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Nelson’s Retirement Makes a GOP Senate in 2013 More Likely

Yesterday’s announcement that Nebraska Senator Ben Nelson will not seek re-election next year was a stunning blow to a Democratic Party that had already been facing an uphill battle to retain their narrow majority in the upper house. Nelson is the seventh Democrat to retire in 2012. And as is the case with seats in Virginian, North Dakota and Wisconsin, Nelson’s exit creates another opportunity for a Republican gain. It’s arguable that Nelson would likely have lost next year anyway as a consequence of his vote for Obamacare, but the incumbent’s withdrawal now moves the seat from a “leans GOP” to “likely GOP” in any analysis of the coming battle for the Senate next November.

But the main point to be gleaned from this news is not just that the odds of Mitch McConnell assuming the post of Senate Majority Leader in January 2013 have increased. Rather, it is to point out to Republicans that despite their well-publicized dissatisfaction with their choices for president, with an unpopular incumbent president presiding over a sinking economy, the stage is still set for a big GOP triumph in 2012. Provided that is, they don’t nominate a presidential candidate who will not only allow Obama to be re-elected but sink the Republican opportunity to regain majorities in both the House and Senate.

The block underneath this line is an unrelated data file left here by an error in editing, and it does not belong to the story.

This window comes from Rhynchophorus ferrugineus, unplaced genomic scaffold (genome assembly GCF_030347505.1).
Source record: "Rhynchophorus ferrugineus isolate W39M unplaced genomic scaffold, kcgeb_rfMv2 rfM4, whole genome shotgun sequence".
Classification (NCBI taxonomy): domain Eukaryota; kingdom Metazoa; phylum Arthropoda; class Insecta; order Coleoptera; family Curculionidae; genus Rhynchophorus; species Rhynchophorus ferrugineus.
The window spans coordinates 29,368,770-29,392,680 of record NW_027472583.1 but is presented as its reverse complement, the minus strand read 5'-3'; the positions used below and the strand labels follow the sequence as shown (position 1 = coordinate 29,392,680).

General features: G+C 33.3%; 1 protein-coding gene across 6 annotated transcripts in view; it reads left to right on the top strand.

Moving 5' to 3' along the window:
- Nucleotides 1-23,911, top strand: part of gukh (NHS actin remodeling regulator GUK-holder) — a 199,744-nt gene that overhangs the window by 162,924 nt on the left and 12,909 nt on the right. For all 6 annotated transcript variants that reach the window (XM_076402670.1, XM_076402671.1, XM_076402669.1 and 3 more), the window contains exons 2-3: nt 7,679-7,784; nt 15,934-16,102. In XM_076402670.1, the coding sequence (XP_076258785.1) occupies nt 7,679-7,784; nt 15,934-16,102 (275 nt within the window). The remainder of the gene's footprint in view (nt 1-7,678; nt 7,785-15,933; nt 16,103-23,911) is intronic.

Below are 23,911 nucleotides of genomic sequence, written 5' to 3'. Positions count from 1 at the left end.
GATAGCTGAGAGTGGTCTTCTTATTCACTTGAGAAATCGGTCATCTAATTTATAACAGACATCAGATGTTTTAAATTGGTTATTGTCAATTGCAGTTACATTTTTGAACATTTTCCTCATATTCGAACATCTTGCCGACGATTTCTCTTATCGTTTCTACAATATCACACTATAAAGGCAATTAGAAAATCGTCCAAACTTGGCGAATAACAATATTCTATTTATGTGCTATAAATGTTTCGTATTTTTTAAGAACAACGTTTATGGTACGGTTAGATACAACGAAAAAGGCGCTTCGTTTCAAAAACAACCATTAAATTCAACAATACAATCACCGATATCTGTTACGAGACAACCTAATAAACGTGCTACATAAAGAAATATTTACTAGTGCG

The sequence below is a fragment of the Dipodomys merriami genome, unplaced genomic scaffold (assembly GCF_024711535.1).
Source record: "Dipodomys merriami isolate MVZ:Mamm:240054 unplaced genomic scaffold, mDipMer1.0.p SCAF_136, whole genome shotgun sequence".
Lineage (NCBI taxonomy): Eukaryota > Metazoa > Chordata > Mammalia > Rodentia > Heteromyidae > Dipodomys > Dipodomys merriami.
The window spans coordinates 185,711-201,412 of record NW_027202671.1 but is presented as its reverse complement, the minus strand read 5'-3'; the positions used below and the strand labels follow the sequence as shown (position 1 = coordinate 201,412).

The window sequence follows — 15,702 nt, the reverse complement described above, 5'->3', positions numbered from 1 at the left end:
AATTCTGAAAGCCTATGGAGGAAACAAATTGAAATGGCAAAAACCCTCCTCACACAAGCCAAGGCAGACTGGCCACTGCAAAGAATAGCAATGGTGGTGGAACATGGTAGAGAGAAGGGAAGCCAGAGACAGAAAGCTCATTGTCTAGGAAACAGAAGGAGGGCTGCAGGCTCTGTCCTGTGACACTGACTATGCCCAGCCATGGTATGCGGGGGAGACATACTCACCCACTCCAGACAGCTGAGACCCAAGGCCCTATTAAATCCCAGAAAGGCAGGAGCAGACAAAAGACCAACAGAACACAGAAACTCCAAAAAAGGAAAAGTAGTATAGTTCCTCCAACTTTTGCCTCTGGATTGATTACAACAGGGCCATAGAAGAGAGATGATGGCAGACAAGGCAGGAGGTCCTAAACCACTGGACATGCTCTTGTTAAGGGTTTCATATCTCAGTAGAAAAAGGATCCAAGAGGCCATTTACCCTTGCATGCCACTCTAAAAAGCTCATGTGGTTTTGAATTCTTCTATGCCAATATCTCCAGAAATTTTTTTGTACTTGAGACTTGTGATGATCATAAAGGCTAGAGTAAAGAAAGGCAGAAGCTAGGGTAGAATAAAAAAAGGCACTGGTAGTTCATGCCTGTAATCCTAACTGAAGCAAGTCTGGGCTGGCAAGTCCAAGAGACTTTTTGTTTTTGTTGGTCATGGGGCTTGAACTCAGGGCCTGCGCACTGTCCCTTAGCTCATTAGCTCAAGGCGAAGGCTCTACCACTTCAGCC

To conservatives who scoff at the notion that electing Republicans ought to be a higher priority over choosing solid conservatives rather than moderates, it should be pointed out that the alternative–Democratic control of Congress–would be a disaster for their movement. Obamacare was made possible not just by the election of a Democrat to the White House but his carrying along majorities in both the House and the Senate. Repeal of that measure will not happen unless Obama is defeated while Republicans retain the House and seize the Senate.

Keeping that goal in mind does not mean that conservatives must acquiesce to the nomination of any candidate with an R after their name, even if he is an incumbent. Tea Party favorites like Marco Rubio won races against Democrats after beating moderates. But it means that the GOP must guard against throwing away certain victories, as in Nevada with Sharon Angle and in Delaware with Christine O’Donnell. And, yes, it also means nominating a candidate for president who can not only win but also, at the very least, not act as a drag on the rest of the ticket.


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